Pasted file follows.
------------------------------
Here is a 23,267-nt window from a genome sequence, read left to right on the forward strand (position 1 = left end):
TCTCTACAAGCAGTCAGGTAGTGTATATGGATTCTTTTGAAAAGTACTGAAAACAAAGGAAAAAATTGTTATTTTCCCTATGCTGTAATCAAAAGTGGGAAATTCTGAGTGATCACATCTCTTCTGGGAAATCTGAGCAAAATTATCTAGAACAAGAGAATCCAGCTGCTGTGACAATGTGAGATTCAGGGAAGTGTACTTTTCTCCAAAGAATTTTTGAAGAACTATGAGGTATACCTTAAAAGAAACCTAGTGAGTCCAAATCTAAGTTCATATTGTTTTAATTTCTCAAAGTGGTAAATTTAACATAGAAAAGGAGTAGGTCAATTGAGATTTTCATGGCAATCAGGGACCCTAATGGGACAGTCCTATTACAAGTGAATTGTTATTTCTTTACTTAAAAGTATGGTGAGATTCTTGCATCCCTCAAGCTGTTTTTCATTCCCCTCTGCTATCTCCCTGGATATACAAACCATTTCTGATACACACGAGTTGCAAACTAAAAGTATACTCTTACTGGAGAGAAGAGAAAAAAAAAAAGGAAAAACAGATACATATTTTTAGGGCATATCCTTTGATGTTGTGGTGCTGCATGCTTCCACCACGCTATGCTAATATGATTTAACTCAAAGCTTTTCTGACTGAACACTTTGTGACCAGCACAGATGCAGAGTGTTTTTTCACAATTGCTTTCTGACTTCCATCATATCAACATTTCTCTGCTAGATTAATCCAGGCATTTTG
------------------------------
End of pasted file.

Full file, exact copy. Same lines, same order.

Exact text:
Here is a 23,267-nt window from a genome sequence, read left to right on the forward strand (position 1 = left end):
TCTCTACAAGCAGTCAGGTAGTGTATATGGATTCTTTTGAAAAGTACTGAAAACAAAGGAAAAAATTGTTATTTTCCCTATGCTGTAATCAAAAGTGGGAAATTCTGAGTGATCACATCTCTTCTGGGAAATCTGAGCAAAATTATCTAGAACAAGAGAATCCAGCTGCTGTGACAATGTGAGATTCAGGGAAGTGTACTTTTCTCCAAAGAATTTTTGAAGAACTATGAGGTATACCTTAAAAGAAACCTAGTGAGTCCAAATCTAAGTTCATATTGTTTTAATTTCTCAAAGTGGTAAATTTAACATAGAAAAGGAGTAGGTCAATTGAGATTTTCATGGCAATCAGGGACCCTAATGGGACAGTCCTATTACAAGTGAATTGTTATTTCTTTACTTAAAAGTATGGTGAGATTCTTGCATCCCTCAAGCTGTTTTTCATTCCCCTCTGCTATCTCCCTGGATATACAAACCATTTCTGATACACACGAGTTGCAAACTAAAAGTATACTCTTACTGGAGAGAAGAGAAAAAAAAAAAGGAAAAACAGATACATATTTTTAGGGCATATCCTTTGATGTTGTGGTGCTGCATGCTTCCACCACGCTATGCTAATATGATTTAACTCAAAGCTTTTCTGACTGAACACTTTGTGACCAGCACAGATGCAGAGTGTTTTTTCACAATTGCTTTCTGACTTCCATCATATCAACATTTCTCTGCTAGATTAATCCAGGCATTTTG